Obama urges Russia to join renewed effort to fight Islamic State
U.S. President Barack Obama vowed on Sunday to step up efforts to eliminate Islamic State and prevent more attacks like those in Paris, while urging Russian President Vladimir Putin to focus on combating the terrorist group in Syria, Reuters reported.
A White House official said Obama and Putin held a 35-minute meeting on the sidelines of a G20 summit in Turkey during which they agreed on the need for a political transition in Syria, saying events in Paris had made it all the more urgent, according to the report.
"We will redouble our efforts, working with other members of the coalition, to bring about a peaceful transition in Syria and to eliminate Daesh as a force that can create so much pain and suffering for people in Paris, in Ankara, and in other parts of the globe," Obama said, using the Arabic acronym for Islamic State.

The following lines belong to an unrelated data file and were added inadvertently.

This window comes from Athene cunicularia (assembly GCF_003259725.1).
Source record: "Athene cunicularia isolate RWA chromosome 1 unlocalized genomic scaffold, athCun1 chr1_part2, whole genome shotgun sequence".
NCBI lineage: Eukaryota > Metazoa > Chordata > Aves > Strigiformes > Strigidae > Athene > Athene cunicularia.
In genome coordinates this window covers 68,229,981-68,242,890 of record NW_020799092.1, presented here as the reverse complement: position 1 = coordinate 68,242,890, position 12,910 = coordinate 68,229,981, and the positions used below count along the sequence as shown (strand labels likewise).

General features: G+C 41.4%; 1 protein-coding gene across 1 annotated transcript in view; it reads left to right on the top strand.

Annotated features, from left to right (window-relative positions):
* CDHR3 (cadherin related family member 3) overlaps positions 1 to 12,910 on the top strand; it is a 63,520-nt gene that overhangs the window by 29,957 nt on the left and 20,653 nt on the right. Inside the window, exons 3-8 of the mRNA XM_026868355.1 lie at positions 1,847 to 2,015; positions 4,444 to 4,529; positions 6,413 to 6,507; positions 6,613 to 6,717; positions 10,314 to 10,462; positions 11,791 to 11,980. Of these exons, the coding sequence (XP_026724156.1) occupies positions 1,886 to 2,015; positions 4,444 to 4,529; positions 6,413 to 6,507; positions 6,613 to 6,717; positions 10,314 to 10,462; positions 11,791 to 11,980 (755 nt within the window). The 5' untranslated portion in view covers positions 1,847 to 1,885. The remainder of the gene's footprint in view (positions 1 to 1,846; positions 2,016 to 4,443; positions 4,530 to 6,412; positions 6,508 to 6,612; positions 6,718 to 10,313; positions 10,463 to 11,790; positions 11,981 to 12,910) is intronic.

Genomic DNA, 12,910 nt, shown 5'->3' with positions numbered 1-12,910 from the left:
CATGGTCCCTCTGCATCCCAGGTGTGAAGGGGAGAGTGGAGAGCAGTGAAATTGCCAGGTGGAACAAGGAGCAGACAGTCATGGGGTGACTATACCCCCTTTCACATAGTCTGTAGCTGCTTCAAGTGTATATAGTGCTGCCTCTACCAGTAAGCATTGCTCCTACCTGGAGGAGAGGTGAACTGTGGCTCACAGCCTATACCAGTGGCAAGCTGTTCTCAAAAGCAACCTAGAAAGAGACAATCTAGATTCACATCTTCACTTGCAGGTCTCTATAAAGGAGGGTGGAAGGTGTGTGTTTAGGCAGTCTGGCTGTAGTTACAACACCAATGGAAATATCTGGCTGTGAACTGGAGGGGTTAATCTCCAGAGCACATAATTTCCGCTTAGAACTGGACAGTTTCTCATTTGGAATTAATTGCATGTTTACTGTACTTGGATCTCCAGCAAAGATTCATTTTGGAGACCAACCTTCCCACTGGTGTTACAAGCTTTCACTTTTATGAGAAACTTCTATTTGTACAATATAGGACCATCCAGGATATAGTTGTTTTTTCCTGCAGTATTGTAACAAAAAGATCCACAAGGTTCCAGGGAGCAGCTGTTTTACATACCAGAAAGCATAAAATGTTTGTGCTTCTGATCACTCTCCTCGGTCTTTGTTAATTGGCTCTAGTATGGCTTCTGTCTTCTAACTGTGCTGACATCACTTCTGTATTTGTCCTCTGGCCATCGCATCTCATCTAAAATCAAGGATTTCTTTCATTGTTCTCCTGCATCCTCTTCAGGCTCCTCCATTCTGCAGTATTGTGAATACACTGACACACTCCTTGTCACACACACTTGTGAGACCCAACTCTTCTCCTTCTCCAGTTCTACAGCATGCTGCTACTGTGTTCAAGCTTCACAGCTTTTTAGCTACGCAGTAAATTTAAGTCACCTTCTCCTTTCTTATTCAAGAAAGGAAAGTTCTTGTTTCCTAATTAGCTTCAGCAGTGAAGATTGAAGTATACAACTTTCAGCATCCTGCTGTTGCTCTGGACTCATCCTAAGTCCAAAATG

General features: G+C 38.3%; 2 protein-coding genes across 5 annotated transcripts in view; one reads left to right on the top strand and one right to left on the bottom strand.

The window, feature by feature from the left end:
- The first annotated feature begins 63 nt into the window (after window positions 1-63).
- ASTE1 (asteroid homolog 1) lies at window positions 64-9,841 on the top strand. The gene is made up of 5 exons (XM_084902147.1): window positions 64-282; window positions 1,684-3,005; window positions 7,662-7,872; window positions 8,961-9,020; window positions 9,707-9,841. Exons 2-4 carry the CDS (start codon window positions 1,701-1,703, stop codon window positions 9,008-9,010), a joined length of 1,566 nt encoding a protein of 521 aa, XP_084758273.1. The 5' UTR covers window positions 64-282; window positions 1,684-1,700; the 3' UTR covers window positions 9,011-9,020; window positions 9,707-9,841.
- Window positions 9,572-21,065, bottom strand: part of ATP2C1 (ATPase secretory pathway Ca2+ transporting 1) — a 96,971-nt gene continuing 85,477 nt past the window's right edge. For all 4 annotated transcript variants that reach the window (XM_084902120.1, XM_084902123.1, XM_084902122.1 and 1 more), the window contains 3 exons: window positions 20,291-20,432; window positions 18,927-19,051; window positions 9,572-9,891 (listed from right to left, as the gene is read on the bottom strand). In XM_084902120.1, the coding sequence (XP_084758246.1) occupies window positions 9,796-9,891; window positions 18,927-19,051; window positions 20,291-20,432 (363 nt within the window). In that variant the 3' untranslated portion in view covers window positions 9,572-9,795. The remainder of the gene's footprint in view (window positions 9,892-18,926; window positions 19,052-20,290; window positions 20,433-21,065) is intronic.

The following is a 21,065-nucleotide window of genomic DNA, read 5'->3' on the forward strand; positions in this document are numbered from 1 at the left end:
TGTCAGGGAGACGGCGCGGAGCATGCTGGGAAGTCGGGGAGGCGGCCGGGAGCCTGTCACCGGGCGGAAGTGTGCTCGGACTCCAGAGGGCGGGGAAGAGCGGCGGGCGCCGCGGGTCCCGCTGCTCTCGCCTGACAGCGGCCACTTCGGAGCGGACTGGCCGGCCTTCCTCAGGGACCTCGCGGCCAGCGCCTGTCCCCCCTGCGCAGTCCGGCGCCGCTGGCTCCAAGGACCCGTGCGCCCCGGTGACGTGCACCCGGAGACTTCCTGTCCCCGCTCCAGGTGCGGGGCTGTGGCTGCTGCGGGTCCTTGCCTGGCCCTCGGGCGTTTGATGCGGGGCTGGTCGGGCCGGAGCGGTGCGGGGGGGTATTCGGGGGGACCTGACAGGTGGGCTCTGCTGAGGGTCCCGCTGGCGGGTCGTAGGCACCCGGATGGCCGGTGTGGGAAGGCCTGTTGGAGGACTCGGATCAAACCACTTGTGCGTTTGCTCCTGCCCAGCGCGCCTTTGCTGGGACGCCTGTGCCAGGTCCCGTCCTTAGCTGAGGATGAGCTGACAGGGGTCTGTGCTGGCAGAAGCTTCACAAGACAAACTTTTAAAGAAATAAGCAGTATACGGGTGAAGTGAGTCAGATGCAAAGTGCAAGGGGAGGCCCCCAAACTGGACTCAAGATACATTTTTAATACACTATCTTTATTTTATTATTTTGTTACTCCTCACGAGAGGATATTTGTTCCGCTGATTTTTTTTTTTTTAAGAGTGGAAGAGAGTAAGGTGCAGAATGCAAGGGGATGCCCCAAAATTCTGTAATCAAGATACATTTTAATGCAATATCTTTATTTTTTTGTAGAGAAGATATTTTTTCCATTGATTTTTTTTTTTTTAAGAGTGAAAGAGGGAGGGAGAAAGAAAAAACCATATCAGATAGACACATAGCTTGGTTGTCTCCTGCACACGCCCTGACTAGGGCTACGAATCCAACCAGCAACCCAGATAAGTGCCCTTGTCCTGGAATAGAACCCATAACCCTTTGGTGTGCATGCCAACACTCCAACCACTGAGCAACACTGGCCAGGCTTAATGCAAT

U.N. Secretary-General Ban Ki-moon said he welcomed the renewed sense of urgency to find a solution to the war in Syria after the Paris attacks, adding the world had a "rare moment" of diplomatic opportunity to end the violence.
Another major challenge remains an influx of refugees and migrants from the Middle East and Africa. The G20 leaders have agreed that migration is a global problem that must be addressed in a coordinated way, according to Reuters.
Europe and Turkey, the most heavily hit by the crisis, had been pushing for the G20 to recognize the issue as a global problem and help to deal with it financially, despite opposition from China, India and Russia, as noted in the report.
According to a separate draft statement, they also agreed to step up border controls and aviation security in the wake of the Paris attacks.